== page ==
CSV Transformation with Inconsistent but Patterned Structure

Sample GL Extract.xlsx (9.1 KB)
CSV is Somewhat Space Delimitted
I have attached a CSV extract of General Ledger data, which is sampled to demonstrate the structure. The actual file has approximately 30,000 rows. It is space delimited, but I am struggling with lining up the data rows to the actual columns. The columns I am most interested in are transaction date (TrxDate), Journal Number (JrnlNo.), the $ amount (either Debit or Credit), and then everything else can go into a Comments or Notes field.

The first row has has a line that highlights the columns:
TrxDate JrnlNo. Orig.AuditTrailDistributionReference Orig.MasterNumber Orig.MasterName Debit Credit

The data rows then look like any one of these:
1/1/2021 201,543 CLRRX00020153 $2.32
1/1/2021 202,543 QMTRX9999369 Accounts Payable TELEPHONE EXP Smith, Bob $50.00
1/1/2021 201,545 DDDV00030999 OriginalCompany $2,022.00

Current Attempts
I’ve tried using Cell Splitter, but I’m still a monkey playing with sticks here.

Any help or advice from this fantastic community would be appreciated.

if the rows have a common pattern, you could try something like this read_csv_regex – KNIME Hub

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Didn’t work out of the box. Trying different configs on the regex, but perhaps I should do two regex’s - one on the first row, and then one on the rest.

Then, somehow, I should pull the data columns into the correct column.

@wisemanleo the current file is a Excel File. Would it be possible to share the actual CSV file to see the enconding and the separators as they would be in your task?

It seems that the forum doesn’t allow upload of CSV’s? In any case, the CSV is “1 column” and the data does look like this:

TrxDate JrnlNo. Orig.AuditTrailDistributionReference Orig.MasterNumber Orig.MasterName Debit Credit
1/1/2021 201,543 CLRRX00020153 $2.32
1/1/2021 202,543 QMTRX9999369 Accounts Payable TELEPHONE EXP Smith, Bob $50.00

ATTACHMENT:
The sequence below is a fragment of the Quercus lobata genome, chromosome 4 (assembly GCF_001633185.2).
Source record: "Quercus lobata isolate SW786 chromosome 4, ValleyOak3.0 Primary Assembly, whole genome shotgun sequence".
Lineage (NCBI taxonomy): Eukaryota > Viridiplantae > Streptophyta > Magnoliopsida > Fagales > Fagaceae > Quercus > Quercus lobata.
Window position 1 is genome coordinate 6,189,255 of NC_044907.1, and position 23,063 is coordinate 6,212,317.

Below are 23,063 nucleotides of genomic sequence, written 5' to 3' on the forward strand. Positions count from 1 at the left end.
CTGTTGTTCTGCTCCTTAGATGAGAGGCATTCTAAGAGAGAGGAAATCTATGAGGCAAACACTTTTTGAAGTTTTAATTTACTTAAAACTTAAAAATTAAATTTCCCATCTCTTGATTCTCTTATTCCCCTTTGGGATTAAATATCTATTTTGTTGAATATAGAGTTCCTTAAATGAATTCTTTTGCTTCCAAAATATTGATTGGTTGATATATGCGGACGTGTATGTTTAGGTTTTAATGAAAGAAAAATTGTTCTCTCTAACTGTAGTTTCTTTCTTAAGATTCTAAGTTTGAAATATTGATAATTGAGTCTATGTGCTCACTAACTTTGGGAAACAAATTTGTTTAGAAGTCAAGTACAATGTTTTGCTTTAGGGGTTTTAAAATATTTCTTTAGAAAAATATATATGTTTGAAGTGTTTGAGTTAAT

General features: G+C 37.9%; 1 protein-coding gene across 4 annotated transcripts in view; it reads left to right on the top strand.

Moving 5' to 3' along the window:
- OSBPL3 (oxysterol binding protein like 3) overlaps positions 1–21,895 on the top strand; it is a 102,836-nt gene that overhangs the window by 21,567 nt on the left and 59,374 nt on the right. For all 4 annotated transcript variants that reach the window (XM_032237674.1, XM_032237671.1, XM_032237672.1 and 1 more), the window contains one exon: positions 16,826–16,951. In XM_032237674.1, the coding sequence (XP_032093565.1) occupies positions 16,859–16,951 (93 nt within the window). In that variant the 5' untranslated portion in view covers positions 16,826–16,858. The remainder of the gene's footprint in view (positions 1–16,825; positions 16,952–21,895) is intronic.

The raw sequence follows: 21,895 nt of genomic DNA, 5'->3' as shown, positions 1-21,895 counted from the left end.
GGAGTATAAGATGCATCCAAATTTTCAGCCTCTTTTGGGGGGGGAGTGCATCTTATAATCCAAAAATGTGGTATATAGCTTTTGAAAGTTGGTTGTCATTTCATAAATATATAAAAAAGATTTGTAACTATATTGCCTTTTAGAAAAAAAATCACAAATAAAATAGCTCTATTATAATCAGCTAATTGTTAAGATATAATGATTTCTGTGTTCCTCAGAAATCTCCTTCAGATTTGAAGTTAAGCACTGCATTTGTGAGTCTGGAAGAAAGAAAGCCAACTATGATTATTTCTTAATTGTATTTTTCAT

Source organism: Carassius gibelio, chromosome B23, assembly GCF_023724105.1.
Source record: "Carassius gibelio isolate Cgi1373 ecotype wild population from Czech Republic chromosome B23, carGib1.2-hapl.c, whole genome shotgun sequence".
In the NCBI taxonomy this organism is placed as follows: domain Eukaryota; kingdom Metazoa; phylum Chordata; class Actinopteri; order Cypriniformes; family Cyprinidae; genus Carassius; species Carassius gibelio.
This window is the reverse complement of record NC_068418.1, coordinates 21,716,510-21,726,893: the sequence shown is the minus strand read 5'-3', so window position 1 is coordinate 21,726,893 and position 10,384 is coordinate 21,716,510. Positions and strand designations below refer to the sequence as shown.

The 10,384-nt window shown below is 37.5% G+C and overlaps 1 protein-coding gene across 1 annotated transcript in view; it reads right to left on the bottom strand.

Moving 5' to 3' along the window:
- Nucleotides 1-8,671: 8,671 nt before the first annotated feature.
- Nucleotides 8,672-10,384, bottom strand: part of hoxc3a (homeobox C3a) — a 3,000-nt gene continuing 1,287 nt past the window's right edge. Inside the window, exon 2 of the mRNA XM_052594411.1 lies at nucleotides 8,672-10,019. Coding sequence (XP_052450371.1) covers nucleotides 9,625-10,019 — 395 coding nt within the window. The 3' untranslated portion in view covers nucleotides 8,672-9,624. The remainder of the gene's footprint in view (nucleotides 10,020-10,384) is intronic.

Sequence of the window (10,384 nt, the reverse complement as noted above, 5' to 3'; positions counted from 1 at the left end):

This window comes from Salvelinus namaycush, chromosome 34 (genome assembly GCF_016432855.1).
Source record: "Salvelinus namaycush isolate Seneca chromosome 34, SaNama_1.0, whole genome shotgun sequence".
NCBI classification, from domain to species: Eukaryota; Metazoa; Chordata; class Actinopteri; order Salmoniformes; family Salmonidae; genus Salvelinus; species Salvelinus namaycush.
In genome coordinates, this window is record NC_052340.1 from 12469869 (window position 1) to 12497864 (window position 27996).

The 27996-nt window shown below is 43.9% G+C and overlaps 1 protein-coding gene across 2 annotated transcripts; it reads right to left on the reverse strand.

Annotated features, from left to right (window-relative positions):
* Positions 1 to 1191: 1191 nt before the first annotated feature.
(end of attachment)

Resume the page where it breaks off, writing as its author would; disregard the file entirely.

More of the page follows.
1/1/2021 201,545 DDDV00030999 OriginalCompany $2,022.00

In fact, it was just a tip. I’ve overwritten it with a more complete (I hope) solution. It seems to work for the 12 rows of the Excel file (provided my interpretation of their structure is correct)

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Genius - this seems to work, and even splits between debit credit. How did you manage that part?

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The regular expression I use is ^([^ ]+) ([^ ]+) ([A-Z0-9]+)(.+?)\$([^ ]+ +)*([^ ]+)*$

^ means “start of the row”

([^ ]+) ([^ ]+) ([A-Z0-9]+): this part of the regex captures 3 distinct groups of characters (TrxDate, JrnlNo., Orig.AuditTrailDistributionReference) which don’t contain spaces (in fact, the expression for the third group is overspecified)

(.+?)\$: the fourth group captures every character preceding the “$”. I don’t know how to split this text.

([^ ]+ +)*([^ ]+)*: the “$” is followed either by a debit and a space (separating it from the missing “Credit” value) or by a credit, followed by nothing. If you specify both groups, each one followed by an asterisk (meaning “appears 0 or more times”), you will always capture a number (hopefully) assigned to the right column and a missing value.
[ In fact, ([\d\.,]+ +)*([\d\.,]+)* is less prone to error, so I’ve edited the Regex node and the amended expression is ^([^ ]+) ([^ ]+) ([A-Z0-9]+)(.+?)$([\d\.,]+ +)*([\d\.,]+)*$ ]

$ means “end of the row”

I hope you find this workflow useful. Needless to say, its correctness strictly depends on my assumptions

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Apologies - rude of me not to respond back right away, but that was a legendary explanation. Will treat it as my welcome into the world of RegEx.

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I’m glad I was able to help!

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